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Exercise and postprandial lipemia: effects on vascular health in inactive adults

Overview of attention for article published in Lipids in Health and Disease, April 2018
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About this Attention Score

  • Above-average Attention Score compared to outputs of the same age (63rd percentile)

Mentioned by

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5 tweeters

Citations

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19 Dimensions

Readers on

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110 Mendeley
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Title
Exercise and postprandial lipemia: effects on vascular health in inactive adults
Published in
Lipids in Health and Disease, April 2018
DOI 10.1186/s12944-018-0719-3
Pubmed ID
Authors

Robinson Ramírez-Vélez, María Correa-Rodríguez, Alejandra Tordecilla-Sanders, Viviana Aya-Aldana, Mikel Izquierdo, Jorge Enrique Correa-Bautista, Cristian Álvarez, Antonio Garcia-Hermoso

Abstract

There is evidence to suggest that postprandial lipemia are is linked to the impairment of endothelial function, which is characterized by an imbalance between the actions of vasodilators and vasoconstrictors. The aim of this study was to determine the effects of a 12-week high-intensity training (HIT) and moderate continuous training (MCT) protocol on postprandial lipemia, vascular function and arterial stiffness in inactive adults after high-fat meal (HFM) ingestion. A randomized clinical trial was conducted in 20 healthy, inactive adults (31.6 ± 7.1 years). Participants followed the two exercise protocols for 12 weeks. To induce a state of postprandial lipemia (PPL), all subjects received a HFM. Endothelial function was measured using flow-mediated vasodilation (FMD), normalized brachial artery FMD (nFMD), aortic pulse wave velocity (PWV) and augmentation index (AIx). Plasma total cholesterol, high-density lipoprotein cholesterol (HDL-c), triglycerides and glucose were also measured. The effects of a HFM were evaluated in a fasted state and 60, 120, 180, and 240 min postprandially. A significant decrease in serum glucose between 0 min (fasted state) and 120 min postprandially was found in the HIT group (P = 0.035). Likewise, FMD (%) was significantly different between the fasted state and 60 min after a HFM in the HIT group (P = 0.042). The total cholesterol response expressed as area under curve (AUC)(0-240) was lower following HIT than following MCT, but no significant differences were observed (8%, P > 0.05). Similarly, triglycerides AUC(0-240) was also lower after HIT compared with MCT, which trended towards significance (24%, P = 0.076). The AUC(0-240) for the glucose response was significantly lower following HIT than MCT (10%, P = 0.008). FMD and nFMD AUC(0-240) were significantly higher following HIT than following MCT (46.9%, P = 0.021 and 67.3%, P = 0.009, respectively). PWV AUC(0-240) did not differ following between the two exercise groups (2.3%, P > 0.05). Supervised exercise training mitigates endothelial dysfunction and glucose response induced by PPL. Exercise intensity plays an important role in these protective effects, and medium-term HIT may be more effective than MCT in reducing postprandial glucose levels and attenuating vascular impairment. ClinicalTrials.gov ID: NCT02738385 Date of registration: April 14, 2016.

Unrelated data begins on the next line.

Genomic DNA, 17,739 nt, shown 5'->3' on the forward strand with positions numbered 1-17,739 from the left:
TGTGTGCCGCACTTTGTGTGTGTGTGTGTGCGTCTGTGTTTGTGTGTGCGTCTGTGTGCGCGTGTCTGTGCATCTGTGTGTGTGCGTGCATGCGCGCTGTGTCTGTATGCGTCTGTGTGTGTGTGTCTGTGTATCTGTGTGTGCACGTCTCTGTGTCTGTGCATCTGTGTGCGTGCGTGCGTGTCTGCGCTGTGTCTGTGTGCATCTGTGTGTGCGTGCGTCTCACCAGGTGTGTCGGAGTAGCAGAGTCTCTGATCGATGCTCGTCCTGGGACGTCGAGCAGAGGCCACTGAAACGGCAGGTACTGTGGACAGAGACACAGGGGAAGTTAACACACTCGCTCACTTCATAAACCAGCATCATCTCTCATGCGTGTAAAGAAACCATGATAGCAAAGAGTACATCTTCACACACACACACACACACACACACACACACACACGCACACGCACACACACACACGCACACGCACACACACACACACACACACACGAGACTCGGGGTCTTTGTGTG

Twitter Demographics

The data shown below were collected from the profiles of 5 tweeters who shared this research output. Click here to find out more about how the information was compiled.

Mendeley readers

The data shown below were compiled from readership statistics for 110 Mendeley readers of this research output. Click here to see the associated Mendeley record.

Geographical breakdown

Country Count As %
Unknown 110 100%

Demographic breakdown

Readers by professional status Count As %
Student > Bachelor 21 19%
Student > Ph. D. Student 13 12%
Student > Master 12 11%
Researcher 11 10%
Other 5 5%
Other 15 14%
Unknown 33 30%
Readers by discipline Count As %
Sports and Recreations 23 21%
Medicine and Dentistry 23 21%
Nursing and Health Professions 8 7%
Biochemistry, Genetics and Molecular Biology 3 3%
Social Sciences 3 3%
Other 12 11%
Unknown 38 35%

Attention Score in Context

This research output has an Altmetric Attention Score of 4. This is our high-level measure of the quality and quantity of online attention that it has received. This Attention Score, as well as the ranking and number of research outputs shown below, was calculated when the research output was last mentioned on 03 April 2018.
All research outputs
#3,675,009
of 13,022,410 outputs
Outputs from Lipids in Health and Disease
#246
of 947 outputs
Outputs of similar age
#97,180
of 270,024 outputs
Outputs of similar age from Lipids in Health and Disease
#1
of 1 outputs
Altmetric has tracked 13,022,410 research outputs across all sources so far. This one has received more attention than most of these and is in the 71st percentile.
So far Altmetric has tracked 947 research outputs from this source. They typically receive a little more attention than average, with a mean Attention Score of 5.6. This one has gotten more attention than average, scoring higher than 73% of its peers.
Older research outputs will score higher simply because they've had more time to accumulate mentions. To account for age we can compare this Altmetric Attention Score to the 270,024 tracked outputs that were published within six weeks on either side of this one in any source. This one has gotten more attention than average, scoring higher than 63% of its contemporaries.
We're also able to compare this research output to 1 others from the same source and published within six weeks on either side of this one. This one has scored higher than all of them